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Published: 2001/11/21
by Michael Lello

Revelator – Nicky Skopelitis and Raoul Bjorkenheim

Innerhythmic 009
Equal parts world and progressive music, "Revelator", a project that
brings together
Bjorkenheim, the well-known Finnish guitarist, and Skorpelitis, is a tough
album to figure out. What you have here is only four lengthy instrumental
tracks. With no
vocals, or even a
traditional drumbeat, during the entire duration of the disc, it’s not jazz,
and while it certainly is
progressive, it’s not progressive rock, per se. You can’t pigeonhole this
This music is certainly weird. And weird music is often enjoyable. But it
becomes apparent
that bands like King Crimson, Radiohead and Tool are enjoyable in spite of
their weirdness, not
simply because of it. "Revelator", with its constant tabla drums and sitar
drones, never reaches the
compelling heights of those bands’ gloriously weird music. Sometimes it
like weirdness just
for weirdness’s sake.
The first track, Sacrament, is slow, trippy and dark. Think Tool or
King Crimson, but
with an Eastern flavor thanks to tablas and sitar. The sitar drone creates a
backdrop for Robert
Fripp-like electric guitar soundscapes with an arpeggiated guitar chord
repeated over it. Combine
the tablas and the drone, the guitar soundscape and the lead line, and you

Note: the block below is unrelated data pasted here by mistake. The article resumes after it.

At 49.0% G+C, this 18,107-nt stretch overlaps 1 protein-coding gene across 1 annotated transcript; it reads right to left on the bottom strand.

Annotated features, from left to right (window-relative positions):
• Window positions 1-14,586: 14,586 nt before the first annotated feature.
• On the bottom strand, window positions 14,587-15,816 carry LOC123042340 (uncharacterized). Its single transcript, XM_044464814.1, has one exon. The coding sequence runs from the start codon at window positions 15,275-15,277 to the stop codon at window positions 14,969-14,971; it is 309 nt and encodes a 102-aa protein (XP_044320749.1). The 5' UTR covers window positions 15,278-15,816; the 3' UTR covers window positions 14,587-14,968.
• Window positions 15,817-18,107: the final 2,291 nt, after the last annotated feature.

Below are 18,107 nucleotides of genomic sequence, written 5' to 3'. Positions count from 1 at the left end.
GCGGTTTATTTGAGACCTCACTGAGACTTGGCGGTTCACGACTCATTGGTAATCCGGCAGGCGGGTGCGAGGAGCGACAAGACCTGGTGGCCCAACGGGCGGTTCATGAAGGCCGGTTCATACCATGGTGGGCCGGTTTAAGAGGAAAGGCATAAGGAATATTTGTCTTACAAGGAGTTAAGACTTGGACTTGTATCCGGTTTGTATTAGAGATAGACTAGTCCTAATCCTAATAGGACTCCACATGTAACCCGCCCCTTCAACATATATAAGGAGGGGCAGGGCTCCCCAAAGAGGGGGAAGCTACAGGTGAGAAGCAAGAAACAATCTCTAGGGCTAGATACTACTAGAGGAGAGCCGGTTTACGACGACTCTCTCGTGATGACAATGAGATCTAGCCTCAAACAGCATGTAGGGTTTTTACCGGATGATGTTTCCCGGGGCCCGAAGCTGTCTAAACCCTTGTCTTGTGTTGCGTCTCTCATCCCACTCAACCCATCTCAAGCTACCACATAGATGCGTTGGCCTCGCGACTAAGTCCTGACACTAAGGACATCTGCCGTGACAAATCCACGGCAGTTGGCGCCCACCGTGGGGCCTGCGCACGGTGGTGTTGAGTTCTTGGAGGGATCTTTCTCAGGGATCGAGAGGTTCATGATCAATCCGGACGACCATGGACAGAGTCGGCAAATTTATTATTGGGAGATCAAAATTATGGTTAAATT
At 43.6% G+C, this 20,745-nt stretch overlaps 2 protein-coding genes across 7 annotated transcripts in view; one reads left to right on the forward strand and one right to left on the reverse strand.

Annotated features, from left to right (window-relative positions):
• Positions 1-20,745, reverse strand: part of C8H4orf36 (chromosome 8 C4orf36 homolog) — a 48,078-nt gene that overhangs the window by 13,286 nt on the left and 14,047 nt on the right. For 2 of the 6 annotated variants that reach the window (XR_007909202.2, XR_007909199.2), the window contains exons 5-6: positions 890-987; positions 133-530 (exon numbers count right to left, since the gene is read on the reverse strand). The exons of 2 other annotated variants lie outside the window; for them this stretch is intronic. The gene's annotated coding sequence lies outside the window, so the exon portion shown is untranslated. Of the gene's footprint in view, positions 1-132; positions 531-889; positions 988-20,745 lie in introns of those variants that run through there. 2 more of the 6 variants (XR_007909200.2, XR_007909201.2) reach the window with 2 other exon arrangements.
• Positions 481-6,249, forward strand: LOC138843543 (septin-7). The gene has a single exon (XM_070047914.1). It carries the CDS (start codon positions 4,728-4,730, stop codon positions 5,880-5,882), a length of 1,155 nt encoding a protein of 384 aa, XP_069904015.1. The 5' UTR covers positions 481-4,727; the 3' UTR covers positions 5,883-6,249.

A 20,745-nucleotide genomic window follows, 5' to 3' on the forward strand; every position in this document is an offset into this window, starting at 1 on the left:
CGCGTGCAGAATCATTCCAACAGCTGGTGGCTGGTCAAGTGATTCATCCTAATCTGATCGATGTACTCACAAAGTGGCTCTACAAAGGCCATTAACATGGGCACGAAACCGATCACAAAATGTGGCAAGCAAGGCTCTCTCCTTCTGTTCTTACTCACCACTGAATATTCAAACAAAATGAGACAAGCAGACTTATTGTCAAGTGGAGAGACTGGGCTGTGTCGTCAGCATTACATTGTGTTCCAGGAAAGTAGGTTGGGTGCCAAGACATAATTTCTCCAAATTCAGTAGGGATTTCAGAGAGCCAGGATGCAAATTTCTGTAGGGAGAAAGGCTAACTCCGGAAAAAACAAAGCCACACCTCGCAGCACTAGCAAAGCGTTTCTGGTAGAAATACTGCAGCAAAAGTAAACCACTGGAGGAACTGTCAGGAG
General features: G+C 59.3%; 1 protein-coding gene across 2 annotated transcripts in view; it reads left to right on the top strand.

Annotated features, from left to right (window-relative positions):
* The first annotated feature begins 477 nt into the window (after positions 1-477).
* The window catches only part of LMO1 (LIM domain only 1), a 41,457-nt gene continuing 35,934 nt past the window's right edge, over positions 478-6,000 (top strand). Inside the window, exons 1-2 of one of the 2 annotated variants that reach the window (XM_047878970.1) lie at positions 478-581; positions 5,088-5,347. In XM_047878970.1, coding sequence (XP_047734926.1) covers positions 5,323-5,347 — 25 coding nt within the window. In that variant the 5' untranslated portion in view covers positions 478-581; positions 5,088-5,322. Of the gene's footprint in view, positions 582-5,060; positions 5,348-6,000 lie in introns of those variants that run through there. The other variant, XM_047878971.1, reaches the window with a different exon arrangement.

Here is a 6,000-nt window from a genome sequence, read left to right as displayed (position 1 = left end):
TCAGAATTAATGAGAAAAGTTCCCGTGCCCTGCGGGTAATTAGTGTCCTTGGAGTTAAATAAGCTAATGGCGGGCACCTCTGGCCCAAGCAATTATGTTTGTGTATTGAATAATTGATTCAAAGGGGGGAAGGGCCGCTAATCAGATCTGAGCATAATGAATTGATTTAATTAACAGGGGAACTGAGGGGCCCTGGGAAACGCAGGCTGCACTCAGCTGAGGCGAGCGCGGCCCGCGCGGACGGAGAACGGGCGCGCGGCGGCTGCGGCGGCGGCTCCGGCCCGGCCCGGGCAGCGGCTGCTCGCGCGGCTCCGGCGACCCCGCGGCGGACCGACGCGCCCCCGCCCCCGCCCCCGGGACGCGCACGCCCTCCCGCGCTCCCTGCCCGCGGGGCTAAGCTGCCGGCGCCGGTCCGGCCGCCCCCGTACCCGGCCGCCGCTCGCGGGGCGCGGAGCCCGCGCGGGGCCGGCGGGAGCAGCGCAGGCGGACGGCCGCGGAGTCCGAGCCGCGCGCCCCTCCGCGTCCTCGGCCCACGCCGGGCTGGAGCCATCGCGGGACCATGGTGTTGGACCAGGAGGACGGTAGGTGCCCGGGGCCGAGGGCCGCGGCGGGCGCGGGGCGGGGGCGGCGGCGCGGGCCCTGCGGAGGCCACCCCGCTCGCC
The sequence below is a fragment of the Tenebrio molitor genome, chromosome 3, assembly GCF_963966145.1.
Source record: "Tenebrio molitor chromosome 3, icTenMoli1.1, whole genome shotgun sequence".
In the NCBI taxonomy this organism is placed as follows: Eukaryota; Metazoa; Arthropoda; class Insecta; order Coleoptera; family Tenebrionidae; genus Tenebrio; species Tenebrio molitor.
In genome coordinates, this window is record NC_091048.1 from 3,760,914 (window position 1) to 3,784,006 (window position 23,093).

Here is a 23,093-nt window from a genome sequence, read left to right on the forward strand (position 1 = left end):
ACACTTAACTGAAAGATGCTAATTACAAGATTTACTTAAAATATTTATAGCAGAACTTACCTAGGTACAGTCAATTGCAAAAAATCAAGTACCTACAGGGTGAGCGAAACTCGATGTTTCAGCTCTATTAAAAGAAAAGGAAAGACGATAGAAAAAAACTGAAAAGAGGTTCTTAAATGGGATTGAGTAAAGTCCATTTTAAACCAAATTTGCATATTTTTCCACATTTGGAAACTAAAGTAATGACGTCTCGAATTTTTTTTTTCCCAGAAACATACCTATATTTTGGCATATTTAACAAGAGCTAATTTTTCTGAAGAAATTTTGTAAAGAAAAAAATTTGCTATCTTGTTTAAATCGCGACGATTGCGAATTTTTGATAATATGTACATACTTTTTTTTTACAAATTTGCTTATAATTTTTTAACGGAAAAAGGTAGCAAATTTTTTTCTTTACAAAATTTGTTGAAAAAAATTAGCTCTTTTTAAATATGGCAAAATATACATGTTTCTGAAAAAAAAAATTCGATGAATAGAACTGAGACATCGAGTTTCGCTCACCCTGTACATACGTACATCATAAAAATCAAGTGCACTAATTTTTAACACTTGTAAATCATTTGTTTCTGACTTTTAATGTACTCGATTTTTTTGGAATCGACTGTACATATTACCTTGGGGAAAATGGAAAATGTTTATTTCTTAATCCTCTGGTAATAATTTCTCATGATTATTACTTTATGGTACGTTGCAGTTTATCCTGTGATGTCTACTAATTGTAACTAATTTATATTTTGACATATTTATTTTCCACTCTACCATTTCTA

have a pretty
trance-inducing piece. A bluesy acoustic riff eventually takes over,
reminiscent of 1970s-era Steve
Howe or Steve Hackett. The eerie, jangly, barely audible percussion in the
background is
reminiscent of "Larks Tongues in Aspic"-era Crimson.

Epiphany is next, opening with a bluesy acoustic guitar riff over
tablas and bowed
electric guitar. It settles into a Middle Eastern-groove, until two
interlocking guitar lines swirl in
and out of each other, hearkening another era of Crimson, the
"Discipline" era, when Fripp was
joined by his guitar foil Adrian Belew. At the nine-minute mark, the
dissipates and a
blissful twin-guitar lead takes over — possibly the epiphany in question?
This is the
only ray of light we’ve
witnessed shining through the clouds thus far. The lead line here is a
major-chord, melodic romp
and rekindles Eric Johnson’s best and least-pretentious playing. It’s also
as close to a rock
moment you’ll find on "Revelator".

The album as a whole plays like a soundtrack, and the deeper you get into the album, the more you want to see that movie. It would probably be a contrast in light and dark, Eastern and Western. However, you’ll have to be content with screening that movie in your mind’s eye. Nevertheless, the album is successful in conveying an array of moods, mostly on the melancholy, introspective end of the scale. "Revelator", released on the iconoclastic Bill Laswell’s new Innerythmic label, is a challenging, artistic piece of music. While it surely can be classified as world music, and does have the qualities of a soundtrack, these aren’t simply disposable New Age sounds suitable for a soothing compilation album. On the contrary, some of these sounds are far from soothing. Skopelitis (guitars, baglama, electric sitar), Bjorkenheim, Bill Buchen (tablas, water drum, log drum) and Laswell (mysteriously credited with "sounds") paint an impressionistic picture that runs the gamut of human emotions, from peacefulness, to downright evil.

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